If a film begins with a suicide, chances are, it won't be the feel-good movie of the year. But WRISTCUTTERS: A LOVE STORY is surprisingly sweet and funny even as it proudly features a dark streak that lives up to its title. After a rough breakup, … see full wiki
Dark comedy is the hardest thing to pull off. Trying to make a sentimental piece that tugs at the heartstrings in a natural way without over doing it (Billy Eliot as opposed to The Notebook) is a breeze; the worst it can be considered is a piece of emotional tripe. If you fail at dark comedy, you have made a probably offensive piece of fill in whatever blank you want.
Goran Dukic wrote and directed Wristcutters: A Love Story based on a short story called “Kneller’s Happy Campers” by Etgar Keret. These little facts are the easiest thing I can say about the film.
Zia (Patrick Fugit) slashes his wrists and finds himself in a depressing world of decay and garbage populated with others who “offed” themselves. He meets a Russian, Eugene (Shea WIgham) and his whole family who, obviously, killed themselves also. By accident, Zia finds out that his girlfriend had killed herself, so a journey begins. Eugene has a car, so the pair goes on a road trip to find Diseree (Leslie Bibb). On the way they pick up a hitchhiker, Mikal (Shannyn Sossamon), who claims to be in the suicide world incorrectly and is looking for the people in charge. From here things go from strange to stranger and back to strange again. It is, oddly perhaps, a delicate story, so if I say more, I will give too much away.
Dark comedies (The War of the Roses, Harold and Maude, and nearly all of the works by Tim Burton even if half of them are terrible) are delicate for the reason stated above. I can think of no other form of irony within the creative vein that is as stark as this.
The question is whether a film about suicides sharing a depressing world where they cannot smile is funny. The answer for me is: about half the time.
The film is never tasteless. The suicides are handled in an absurd manner that removes them from any level of maudlin (and I hope offense—I took none). I laughed out loud several times which isn’t common for me, so this attests for the humor factor, at least with regards to my preferences. As long as the film focuses on road-trip humor with a dash of death, or death with a dash of road-trip, it remains entertaining.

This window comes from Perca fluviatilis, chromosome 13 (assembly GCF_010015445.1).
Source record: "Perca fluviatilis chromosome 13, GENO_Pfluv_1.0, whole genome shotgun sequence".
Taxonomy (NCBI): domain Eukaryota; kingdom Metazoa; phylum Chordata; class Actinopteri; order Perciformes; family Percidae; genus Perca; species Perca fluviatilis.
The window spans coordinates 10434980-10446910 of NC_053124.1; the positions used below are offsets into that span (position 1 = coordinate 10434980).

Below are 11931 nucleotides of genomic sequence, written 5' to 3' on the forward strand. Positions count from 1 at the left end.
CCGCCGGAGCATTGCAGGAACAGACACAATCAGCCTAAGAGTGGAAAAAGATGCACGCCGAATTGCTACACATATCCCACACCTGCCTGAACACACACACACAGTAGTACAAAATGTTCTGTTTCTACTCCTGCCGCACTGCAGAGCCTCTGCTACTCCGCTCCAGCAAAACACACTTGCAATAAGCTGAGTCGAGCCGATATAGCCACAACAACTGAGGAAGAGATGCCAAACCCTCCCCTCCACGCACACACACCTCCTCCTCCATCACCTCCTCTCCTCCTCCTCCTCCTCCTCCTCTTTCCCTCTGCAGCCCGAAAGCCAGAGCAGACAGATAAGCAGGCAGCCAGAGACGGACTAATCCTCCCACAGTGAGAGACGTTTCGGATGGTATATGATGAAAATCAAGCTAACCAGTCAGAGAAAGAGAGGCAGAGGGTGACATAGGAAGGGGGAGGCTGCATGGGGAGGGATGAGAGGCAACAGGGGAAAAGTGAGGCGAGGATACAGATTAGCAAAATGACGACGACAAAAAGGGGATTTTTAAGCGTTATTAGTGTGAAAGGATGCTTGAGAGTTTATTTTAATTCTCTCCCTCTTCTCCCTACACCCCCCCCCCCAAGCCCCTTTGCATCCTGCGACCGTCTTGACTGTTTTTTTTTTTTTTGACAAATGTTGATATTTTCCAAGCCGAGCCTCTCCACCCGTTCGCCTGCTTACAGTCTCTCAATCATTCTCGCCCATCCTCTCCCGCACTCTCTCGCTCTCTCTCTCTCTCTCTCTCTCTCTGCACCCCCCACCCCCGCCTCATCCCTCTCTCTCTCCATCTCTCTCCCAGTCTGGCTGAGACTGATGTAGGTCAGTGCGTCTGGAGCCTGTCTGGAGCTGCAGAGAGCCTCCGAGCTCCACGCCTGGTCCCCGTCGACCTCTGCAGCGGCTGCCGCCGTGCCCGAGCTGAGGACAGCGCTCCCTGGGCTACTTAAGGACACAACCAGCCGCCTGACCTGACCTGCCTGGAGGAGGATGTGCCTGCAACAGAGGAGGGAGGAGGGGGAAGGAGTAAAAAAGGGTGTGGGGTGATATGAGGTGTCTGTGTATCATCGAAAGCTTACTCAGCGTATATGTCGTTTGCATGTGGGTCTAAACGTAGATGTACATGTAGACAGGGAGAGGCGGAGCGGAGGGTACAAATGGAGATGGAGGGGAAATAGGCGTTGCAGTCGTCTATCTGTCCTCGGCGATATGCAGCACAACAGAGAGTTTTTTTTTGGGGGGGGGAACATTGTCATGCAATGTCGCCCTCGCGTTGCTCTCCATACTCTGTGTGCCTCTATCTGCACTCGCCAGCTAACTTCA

The problem is (and this is where the film is funny only half the time) when the story has to take a different tack. A journey with no real end has to have something happen during it or the film just falls apart (Gerry--something may have happened on that journey, I’m told that it did, but I didn’t stick around long enough to find out, falling asleep twice is reason enough not to finish a flick). As the title says, it is a love story.
The title and journey rules dictate that the film has to move in a direction away from dark comedy onto a track that is more mainstream, and this is where it finally does fail as a complete story. The image that came to mind as the film wound down is what happens when you let a stout sit too long—this happens with other beers too, so you can still follow along even if you don’t care for stouts (for non-beer drinkers, skip down a little). The stout stays strong early on while you drink it as the others around you do when the drinks are delivered. Then the conversation starts or continues. Pretty soon, you notice that about a quarter of the beer is left and has gotten warm (or changed temperature for people who drink stouts at “room temperature”). So you drink the last bit so as not to waste it. The last bit tastes a bit like hopped egg whites. What was good early on now has the filmy icky taste, and serious aftertaste of albumin. This is what happens to dark comedies that cannot follow through.
All that aside, the acting was very good, especially for an indie. Tom Waits (Kneller) has fun and is funny which is totally normal for him. There was an attempt to frame the suicide world in decay—filming through decrepit houses or over abandoned cars or tires for instance. While this makes sense, it isn’t consistent. Although it leads to a great scene when Zia and Mikal wake up on a beach where used syringes and condoms surround them (Kneller says that the area was for prostitutes and IV users who found the place too disgusting even for them).
Recommending the film is probably the easiest thing of this difficult review. If you like dark comedies, then watch it. While it is flawed, the attempt it makes leads to more than one serious laughing spell and the departure isn’t terrible, just disappointing. From time to time when I recommend an odd film like this one I say: it looks like the cast had a blast making the film. I think they did and I enjoyed it more than I didn’t (like the beer metaphor above—oh and if that metaphor didn’t make sense then the movie probably won’t either, just a wee bit of bragging on my part).
What did you think of this review?